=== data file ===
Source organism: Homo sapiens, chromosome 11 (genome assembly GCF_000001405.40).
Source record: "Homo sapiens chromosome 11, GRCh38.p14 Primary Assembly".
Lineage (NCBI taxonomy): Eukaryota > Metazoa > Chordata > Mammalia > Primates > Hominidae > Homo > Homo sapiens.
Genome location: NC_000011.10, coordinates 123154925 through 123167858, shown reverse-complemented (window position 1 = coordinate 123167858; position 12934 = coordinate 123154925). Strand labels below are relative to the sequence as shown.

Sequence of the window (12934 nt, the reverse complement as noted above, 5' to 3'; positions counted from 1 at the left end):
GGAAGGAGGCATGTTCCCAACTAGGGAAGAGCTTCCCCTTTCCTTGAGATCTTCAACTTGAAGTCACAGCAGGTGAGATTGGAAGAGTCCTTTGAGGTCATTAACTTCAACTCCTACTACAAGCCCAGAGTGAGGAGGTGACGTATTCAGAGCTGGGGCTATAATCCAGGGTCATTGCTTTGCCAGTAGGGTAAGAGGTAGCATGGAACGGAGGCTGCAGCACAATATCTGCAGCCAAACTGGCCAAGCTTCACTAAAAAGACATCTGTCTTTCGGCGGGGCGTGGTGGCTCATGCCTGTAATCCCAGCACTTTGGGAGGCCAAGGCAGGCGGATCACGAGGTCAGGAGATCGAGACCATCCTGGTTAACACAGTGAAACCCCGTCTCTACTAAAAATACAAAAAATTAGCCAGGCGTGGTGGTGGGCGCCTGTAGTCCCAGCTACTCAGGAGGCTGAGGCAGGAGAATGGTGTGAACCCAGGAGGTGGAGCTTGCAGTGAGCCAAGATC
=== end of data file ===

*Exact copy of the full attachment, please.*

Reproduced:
Source organism: Homo sapiens, chromosome 11 (genome assembly GCF_000001405.40).
Source record: "Homo sapiens chromosome 11, GRCh38.p14 Primary Assembly".
Lineage (NCBI taxonomy): Eukaryota > Metazoa > Chordata > Mammalia > Primates > Hominidae > Homo > Homo sapiens.
Genome location: NC_000011.10, coordinates 123154925 through 123167858, shown reverse-complemented (window position 1 = coordinate 123167858; position 12934 = coordinate 123154925). Strand labels below are relative to the sequence as shown.

Sequence of the window (12934 nt, the reverse complement as noted above, 5' to 3'; positions counted from 1 at the left end):
GGAAGGAGGCATGTTCCCAACTAGGGAAGAGCTTCCCCTTTCCTTGAGATCTTCAACTTGAAGTCACAGCAGGTGAGATTGGAAGAGTCCTTTGAGGTCATTAACTTCAACTCCTACTACAAGCCCAGAGTGAGGAGGTGACGTATTCAGAGCTGGGGCTATAATCCAGGGTCATTGCTTTGCCAGTAGGGTAAGAGGTAGCATGGAACGGAGGCTGCAGCACAATATCTGCAGCCAAACTGGCCAAGCTTCACTAAAAAGACATCTGTCTTTCGGCGGGGCGTGGTGGCTCATGCCTGTAATCCCAGCACTTTGGGAGGCCAAGGCAGGCGGATCACGAGGTCAGGAGATCGAGACCATCCTGGTTAACACAGTGAAACCCCGTCTCTACTAAAAATACAAAAAATTAGCCAGGCGTGGTGGTGGGCGCCTGTAGTCCCAGCTACTCAGGAGGCTGAGGCAGGAGAATGGTGTGAACCCAGGAGGTGGAGCTTGCAGTGAGCCAAGATC